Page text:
The indictment charged that defendant did "knowingly, willfully, and unlawfully injure and commit, and knowingly, willfully, and unlawfully did cause the injuring and commission of, depredation against transmission line wire and other property of an agency of the United States." Defendant admitted during his testimony that he contacted some men through Hendricks, hired them to climb the metal towers and cut the power lines, told Goins where to sever the wire, and paid Goins $100 for the job. He also admitted that he knew the wires and towers were the property of TVA. This testimony clearly establishes all of the elements constituting the crime charged in the indictment. When a defendant admits to the crime charged, any errors on the part of the trial court relating to admission and weight of evidence proving the commission of the crime are ordinarily harmless and are harmless here. No reasonable juror could fail to convict defendant on his own testimony.
The defendant also contends that the trial court erred in calculating the damages to be used in computing the appropriate sentence under the Federal Sentencing Guidelines. The District Court judge estimated the approximate damage done to the power lines by the defendant to be $5,000. This figure was used in establishing a sentencing range of 4-10 months. If the maximum amount of loss attributed to the defendant was $1,553 as the defendant claims, the sentencing range would be 2-8 months. The defendant was sentenced to 8 months.
Substantial evidence was presented at trial that the right of way and the power lines were not being maintained at the time defendant purchased the property. Evidence was also introduced which indicates that unknown persons had removed some wire from the premises well in advance of the time defendant contacted persons to remove wire. Based on this testimony, defendant argues that he should be responsible only for the wire which the men were removing on January 8, 1990. He estimates the value of the wire, various equipment necessary to reinstall the wire, and the cost of the labor to install the wire to be $1,533.39. The government originally estimated the cost of repair to be $8,764.18.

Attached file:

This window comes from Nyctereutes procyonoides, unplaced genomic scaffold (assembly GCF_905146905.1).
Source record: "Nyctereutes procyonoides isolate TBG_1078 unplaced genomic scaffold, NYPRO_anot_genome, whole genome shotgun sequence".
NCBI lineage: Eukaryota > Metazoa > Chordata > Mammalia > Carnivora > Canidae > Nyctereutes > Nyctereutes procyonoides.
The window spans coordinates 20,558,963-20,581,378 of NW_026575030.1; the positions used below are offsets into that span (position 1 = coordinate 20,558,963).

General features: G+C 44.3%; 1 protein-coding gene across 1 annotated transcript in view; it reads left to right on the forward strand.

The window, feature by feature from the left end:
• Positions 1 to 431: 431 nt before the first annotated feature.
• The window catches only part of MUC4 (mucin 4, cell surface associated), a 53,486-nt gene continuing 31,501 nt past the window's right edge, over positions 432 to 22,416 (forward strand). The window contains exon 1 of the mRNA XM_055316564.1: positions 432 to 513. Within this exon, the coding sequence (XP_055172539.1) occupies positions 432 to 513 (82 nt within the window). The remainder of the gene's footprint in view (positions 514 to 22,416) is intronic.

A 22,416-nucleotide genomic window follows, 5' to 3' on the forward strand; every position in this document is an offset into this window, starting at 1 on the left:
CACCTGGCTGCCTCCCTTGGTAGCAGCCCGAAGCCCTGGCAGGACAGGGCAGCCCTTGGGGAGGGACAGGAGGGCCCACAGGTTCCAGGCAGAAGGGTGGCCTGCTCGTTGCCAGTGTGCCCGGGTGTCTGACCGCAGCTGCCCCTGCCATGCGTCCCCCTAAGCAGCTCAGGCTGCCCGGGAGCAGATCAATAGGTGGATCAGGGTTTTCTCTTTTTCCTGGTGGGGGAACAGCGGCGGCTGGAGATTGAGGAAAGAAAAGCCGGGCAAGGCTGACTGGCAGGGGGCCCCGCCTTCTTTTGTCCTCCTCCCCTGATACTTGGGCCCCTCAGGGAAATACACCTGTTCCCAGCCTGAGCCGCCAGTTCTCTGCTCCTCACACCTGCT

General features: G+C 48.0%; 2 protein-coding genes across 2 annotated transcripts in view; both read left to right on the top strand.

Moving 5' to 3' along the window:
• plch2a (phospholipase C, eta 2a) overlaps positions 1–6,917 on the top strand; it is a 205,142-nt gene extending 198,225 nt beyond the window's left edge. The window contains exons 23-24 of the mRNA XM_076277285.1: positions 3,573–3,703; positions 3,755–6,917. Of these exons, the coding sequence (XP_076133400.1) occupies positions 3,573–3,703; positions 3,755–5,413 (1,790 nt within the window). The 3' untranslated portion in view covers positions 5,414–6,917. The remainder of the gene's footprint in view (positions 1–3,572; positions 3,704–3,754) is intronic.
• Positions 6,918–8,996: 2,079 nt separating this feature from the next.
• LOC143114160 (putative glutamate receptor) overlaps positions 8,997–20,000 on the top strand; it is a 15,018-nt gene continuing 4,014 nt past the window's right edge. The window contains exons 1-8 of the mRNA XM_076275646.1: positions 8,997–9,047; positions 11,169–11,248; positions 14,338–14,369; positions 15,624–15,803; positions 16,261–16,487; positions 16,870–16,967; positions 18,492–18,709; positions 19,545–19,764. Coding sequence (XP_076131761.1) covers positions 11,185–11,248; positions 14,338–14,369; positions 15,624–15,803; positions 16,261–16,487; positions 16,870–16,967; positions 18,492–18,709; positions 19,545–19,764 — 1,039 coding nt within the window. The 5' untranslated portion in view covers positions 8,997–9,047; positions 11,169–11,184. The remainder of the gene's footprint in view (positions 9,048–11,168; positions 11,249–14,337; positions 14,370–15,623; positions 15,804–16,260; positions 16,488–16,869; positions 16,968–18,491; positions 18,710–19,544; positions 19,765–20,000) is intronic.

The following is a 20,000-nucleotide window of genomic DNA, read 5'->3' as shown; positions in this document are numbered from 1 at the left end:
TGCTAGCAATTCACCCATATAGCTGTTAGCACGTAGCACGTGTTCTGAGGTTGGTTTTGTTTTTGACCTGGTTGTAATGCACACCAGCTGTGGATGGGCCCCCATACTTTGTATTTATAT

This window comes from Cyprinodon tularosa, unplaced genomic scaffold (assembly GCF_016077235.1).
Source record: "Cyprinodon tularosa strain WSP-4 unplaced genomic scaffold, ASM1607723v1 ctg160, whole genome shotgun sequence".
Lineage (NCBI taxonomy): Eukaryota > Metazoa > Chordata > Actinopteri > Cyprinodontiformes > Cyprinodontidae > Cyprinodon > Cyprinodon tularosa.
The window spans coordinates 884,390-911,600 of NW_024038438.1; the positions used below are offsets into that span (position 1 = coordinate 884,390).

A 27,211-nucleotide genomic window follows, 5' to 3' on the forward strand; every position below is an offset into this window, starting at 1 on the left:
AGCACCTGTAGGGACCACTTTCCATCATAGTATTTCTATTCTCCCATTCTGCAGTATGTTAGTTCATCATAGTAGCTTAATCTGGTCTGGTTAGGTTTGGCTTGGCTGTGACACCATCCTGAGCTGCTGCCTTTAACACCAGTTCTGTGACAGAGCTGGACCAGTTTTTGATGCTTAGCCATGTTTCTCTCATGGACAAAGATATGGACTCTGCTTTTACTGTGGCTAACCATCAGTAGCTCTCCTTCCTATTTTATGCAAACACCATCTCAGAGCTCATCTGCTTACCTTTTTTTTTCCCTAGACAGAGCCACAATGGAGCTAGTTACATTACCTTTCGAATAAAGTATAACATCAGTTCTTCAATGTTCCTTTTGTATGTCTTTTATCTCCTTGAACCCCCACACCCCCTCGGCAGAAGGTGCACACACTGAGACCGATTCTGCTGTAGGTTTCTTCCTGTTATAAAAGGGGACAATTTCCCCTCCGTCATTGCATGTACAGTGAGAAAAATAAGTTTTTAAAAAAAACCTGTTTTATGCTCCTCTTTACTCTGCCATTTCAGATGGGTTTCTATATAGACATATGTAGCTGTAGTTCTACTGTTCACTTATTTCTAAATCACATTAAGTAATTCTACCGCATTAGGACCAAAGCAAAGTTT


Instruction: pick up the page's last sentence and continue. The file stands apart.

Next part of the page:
In reviewing the cost of repairs at the sentencing hearing, the judge noted that TVA's assessment of repairs included the repair to the lines between Towers 329 and 330. There was testimony that lines were already down when defendant hired the men to cut the wire. The court accepted testimony of TVA's expert who estimated the costs attributable to those lines to be 30% of the total cost. It then deducted that 30% from TVA's estimate to bring down the estimated costs to $5,837.43. It rounded this number to $5,000 for sentencing purposes.
The record of this case shows that the District Court was presented with evidence both during trial and during the judgment hearing on the cost of the repairs attributable to the defendant's conduct. The District Court's decision to accept the testimony of the TVA's expert is within its discretion. We find the valuation of the repair costs adequately supported by the evidence and not clearly erroneous.
For the reasons stated above, we AFFIRM the decision of the District Court.